On Monday, January 17th, as a nation we honor the legacy of Dr. Martin Luther King, Jr. for his work in promoting the dignity of the human person. One of the many quotes he is noted for is: “I have decided to stick with love. Hate is too great a burden to bear.” In honoring his legacy, we recognize the great strides that our country has made in overcoming the racial injustices of the past as hearts and minds have been changed. We also acknowledge that much still needs to be done to heal the wounds and divisions that continue to exist in our nation.
As we reflect on the contributions of Dr. King, we also acknowledge the work of his niece Alveda King. As previously indicated, she is a Christian woman, a mother, and a grandmother, and an outspoken pro-life advocate residing here in Georgia. She often appears on television and has a national following. She also speaks about the sanctity of human life at schools and churches and notes that full rights for all should include the rights of the unborn.
Mrs. King reminds us that as we acknowledge the strides our country has made in overcoming racial injustice, we cannot ignore another grave injustice that continues in our time. It is the injustice of the callous disregard for human life, especially the life of the unborn. Mrs. King has reaffirmed her belief in the sanctity and protection of all human life from conception to natural death. She has urged us to place our faith in Jesus, the Divine Healer, and to continue to strive to change hearts and minds to correct this grave injustice.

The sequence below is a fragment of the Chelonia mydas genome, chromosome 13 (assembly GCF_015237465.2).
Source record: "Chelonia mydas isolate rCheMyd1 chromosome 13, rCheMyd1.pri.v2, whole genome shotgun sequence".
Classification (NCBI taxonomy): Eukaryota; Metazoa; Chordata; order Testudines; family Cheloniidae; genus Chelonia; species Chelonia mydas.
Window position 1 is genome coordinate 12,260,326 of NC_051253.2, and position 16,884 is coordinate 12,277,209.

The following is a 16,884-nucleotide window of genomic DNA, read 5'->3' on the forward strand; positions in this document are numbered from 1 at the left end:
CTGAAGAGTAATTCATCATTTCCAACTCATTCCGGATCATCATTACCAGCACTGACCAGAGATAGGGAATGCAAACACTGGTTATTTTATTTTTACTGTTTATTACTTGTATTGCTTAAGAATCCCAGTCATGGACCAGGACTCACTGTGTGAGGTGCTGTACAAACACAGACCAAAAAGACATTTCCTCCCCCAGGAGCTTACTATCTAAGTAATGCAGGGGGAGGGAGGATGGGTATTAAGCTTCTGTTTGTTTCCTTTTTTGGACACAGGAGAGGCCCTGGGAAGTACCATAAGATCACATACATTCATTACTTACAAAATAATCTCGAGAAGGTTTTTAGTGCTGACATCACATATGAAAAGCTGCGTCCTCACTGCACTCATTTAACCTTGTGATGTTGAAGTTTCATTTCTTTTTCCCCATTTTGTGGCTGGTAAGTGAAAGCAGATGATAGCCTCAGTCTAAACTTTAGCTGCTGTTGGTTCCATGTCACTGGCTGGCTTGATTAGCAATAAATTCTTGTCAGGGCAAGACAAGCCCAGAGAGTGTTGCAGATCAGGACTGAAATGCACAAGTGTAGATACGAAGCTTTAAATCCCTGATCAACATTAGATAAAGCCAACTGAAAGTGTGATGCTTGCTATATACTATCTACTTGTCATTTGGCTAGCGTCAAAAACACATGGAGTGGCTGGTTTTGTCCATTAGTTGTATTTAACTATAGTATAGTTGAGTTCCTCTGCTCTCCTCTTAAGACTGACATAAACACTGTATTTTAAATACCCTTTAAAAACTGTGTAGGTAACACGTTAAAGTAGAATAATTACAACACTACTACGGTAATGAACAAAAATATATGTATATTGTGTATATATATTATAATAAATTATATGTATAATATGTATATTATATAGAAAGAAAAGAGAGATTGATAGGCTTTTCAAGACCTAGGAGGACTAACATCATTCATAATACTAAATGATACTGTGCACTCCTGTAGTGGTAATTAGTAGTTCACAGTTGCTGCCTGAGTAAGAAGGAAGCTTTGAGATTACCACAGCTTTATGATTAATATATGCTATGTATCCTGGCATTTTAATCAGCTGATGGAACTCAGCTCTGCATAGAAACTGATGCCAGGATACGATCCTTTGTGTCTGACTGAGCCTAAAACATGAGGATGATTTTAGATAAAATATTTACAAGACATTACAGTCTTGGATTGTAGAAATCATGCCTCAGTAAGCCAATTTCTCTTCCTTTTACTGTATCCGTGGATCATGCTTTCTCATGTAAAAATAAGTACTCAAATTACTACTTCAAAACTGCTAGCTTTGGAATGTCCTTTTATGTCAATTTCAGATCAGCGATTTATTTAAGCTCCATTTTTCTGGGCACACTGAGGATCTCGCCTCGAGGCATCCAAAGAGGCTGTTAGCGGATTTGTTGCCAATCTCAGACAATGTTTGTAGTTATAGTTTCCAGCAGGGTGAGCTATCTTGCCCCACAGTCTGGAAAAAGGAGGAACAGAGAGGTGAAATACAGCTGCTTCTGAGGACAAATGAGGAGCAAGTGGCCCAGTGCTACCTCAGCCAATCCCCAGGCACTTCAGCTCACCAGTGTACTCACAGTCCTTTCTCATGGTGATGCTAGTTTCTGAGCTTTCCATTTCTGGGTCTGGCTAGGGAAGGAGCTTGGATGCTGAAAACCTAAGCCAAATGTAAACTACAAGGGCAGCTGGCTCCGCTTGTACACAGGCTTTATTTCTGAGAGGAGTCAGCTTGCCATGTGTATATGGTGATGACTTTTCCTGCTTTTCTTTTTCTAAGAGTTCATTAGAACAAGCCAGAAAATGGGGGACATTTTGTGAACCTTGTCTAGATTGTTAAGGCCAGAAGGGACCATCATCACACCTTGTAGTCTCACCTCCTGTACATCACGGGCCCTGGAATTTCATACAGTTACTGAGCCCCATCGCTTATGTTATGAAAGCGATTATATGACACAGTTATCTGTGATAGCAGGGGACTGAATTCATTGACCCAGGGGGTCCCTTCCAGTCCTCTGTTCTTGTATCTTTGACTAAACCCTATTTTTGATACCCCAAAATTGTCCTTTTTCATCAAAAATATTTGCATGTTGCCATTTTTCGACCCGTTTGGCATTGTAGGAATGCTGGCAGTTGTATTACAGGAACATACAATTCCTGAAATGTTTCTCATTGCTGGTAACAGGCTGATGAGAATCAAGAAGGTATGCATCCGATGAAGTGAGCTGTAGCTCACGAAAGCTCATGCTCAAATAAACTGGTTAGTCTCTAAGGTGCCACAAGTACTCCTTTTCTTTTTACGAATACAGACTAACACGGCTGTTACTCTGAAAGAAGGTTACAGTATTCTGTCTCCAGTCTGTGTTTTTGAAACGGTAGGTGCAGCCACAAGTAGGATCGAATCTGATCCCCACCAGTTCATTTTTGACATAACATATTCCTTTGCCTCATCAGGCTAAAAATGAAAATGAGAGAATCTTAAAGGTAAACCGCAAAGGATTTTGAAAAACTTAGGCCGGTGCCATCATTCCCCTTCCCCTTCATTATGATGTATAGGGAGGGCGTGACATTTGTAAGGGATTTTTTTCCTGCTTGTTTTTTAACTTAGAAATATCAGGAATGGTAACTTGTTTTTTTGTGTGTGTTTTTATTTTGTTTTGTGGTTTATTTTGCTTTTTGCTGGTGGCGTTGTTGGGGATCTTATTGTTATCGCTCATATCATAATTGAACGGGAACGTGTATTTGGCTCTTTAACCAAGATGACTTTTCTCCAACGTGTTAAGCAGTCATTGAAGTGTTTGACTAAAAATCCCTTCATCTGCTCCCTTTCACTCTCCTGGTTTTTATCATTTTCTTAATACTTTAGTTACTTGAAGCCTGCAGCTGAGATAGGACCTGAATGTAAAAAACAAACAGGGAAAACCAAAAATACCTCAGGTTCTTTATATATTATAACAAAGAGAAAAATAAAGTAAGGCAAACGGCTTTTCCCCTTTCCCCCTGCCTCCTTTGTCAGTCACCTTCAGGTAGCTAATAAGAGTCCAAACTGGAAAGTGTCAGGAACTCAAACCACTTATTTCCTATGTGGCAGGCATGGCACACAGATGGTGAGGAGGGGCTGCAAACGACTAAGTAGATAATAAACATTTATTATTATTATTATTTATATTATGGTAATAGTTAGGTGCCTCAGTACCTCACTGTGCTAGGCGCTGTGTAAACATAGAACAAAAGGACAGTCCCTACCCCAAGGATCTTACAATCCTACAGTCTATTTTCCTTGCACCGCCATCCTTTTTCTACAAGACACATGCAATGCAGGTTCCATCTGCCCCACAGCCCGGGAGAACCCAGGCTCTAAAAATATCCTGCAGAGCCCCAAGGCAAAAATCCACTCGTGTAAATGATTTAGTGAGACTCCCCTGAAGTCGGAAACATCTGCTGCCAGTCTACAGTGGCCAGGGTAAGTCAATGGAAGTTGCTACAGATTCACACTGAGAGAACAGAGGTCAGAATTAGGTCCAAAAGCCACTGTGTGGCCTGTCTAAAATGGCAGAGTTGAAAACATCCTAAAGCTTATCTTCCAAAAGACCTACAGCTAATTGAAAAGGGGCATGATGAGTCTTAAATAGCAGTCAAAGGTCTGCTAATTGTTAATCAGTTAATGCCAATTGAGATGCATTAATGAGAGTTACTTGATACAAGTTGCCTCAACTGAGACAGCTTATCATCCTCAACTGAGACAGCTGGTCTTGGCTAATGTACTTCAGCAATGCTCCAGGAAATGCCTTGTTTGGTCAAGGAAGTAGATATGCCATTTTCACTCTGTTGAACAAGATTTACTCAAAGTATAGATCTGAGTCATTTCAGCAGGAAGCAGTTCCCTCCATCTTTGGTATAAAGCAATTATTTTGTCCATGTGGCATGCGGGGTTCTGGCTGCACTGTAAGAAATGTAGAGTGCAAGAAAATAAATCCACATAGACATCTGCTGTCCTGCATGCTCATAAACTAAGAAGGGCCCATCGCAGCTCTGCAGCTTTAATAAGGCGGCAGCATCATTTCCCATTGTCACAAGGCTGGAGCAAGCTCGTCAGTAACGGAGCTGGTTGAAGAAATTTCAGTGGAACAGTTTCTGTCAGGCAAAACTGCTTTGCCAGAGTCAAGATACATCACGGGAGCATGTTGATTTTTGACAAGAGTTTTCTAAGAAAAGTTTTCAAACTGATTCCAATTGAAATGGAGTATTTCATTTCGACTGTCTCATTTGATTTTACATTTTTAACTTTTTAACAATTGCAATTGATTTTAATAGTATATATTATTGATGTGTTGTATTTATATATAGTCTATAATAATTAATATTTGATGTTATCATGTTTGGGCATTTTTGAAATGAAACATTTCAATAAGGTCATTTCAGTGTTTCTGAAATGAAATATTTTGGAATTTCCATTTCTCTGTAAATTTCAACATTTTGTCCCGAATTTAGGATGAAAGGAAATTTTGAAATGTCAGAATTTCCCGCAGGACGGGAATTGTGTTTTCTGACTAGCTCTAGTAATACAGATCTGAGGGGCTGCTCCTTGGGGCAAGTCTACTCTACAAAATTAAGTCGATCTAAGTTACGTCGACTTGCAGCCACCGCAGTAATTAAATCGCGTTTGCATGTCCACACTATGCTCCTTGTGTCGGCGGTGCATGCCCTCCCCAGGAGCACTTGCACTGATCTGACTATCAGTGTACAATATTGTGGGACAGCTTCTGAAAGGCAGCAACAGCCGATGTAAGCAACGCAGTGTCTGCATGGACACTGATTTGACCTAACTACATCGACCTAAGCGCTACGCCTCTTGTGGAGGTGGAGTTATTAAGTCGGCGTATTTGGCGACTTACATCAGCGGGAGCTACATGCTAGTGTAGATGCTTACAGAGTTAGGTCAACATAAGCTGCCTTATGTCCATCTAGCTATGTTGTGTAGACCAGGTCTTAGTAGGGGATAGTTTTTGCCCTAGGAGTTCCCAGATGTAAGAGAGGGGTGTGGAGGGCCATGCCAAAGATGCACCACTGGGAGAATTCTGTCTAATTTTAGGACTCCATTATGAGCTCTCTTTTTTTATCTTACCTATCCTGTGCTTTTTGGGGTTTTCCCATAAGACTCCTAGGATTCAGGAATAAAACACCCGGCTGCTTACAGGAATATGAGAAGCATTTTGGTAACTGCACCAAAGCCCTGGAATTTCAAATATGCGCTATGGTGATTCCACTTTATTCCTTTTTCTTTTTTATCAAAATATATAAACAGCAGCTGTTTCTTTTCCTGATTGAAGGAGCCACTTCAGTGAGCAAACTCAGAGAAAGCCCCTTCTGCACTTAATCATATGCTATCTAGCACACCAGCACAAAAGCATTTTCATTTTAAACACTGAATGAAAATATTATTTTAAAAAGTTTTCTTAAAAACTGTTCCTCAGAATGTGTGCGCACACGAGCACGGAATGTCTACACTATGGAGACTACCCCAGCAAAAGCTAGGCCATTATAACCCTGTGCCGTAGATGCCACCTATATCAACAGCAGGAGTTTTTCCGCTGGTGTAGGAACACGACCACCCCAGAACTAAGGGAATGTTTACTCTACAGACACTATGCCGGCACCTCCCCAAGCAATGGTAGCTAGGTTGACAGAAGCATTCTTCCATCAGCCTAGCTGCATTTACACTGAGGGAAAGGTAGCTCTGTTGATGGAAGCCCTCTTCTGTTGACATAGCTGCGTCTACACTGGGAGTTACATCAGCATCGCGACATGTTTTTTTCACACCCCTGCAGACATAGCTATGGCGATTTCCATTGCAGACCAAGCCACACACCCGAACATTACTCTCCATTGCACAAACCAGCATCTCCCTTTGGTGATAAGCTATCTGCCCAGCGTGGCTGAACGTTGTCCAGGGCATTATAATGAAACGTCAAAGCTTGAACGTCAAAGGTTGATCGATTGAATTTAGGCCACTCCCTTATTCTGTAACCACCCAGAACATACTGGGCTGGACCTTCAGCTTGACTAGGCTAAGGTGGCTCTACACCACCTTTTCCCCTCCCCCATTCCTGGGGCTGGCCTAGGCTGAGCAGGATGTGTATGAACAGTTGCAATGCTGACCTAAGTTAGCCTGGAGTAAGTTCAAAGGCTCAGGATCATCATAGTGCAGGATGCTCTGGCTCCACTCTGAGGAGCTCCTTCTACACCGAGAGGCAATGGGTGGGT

As we reflect on the sentiments of Mrs. King, we are reminded that on Friday, January 21st, Archbishop Hartmayer will celebrate a special Mass for the Unborn at the Cathedral of Christ the King in Atlanta. The Mass will focus on the gift of life, and bring attention to the 1973 Roe vs. Wade decision of the United States Supreme Court. This decision effectively legalized abortion in this country.
Our Holy Father, Pope Francis has spoken often and eloquently about the evil of abortion. As reported in the media publication “The Catholic World Report”, he deplored a “throwaway culture” in which aborted children are “discarded as unnecessary” declaring it “horrific even to think that there are children, victims of abortion, who never see the light of day.” He has challenged us to bear witness not only to the value and sacredness of the unborn, but also to the elderly, and the physically and mentally ill. He also asked us to be compassionate toward those suffering from the painful trauma of abortion and to pray for their healing.
We are invited to take to heart the examples of Dr. King, his niece Alveda King, and Pope Francis and do our part in promoting the dignity of the human person as we continue on our journey of faith.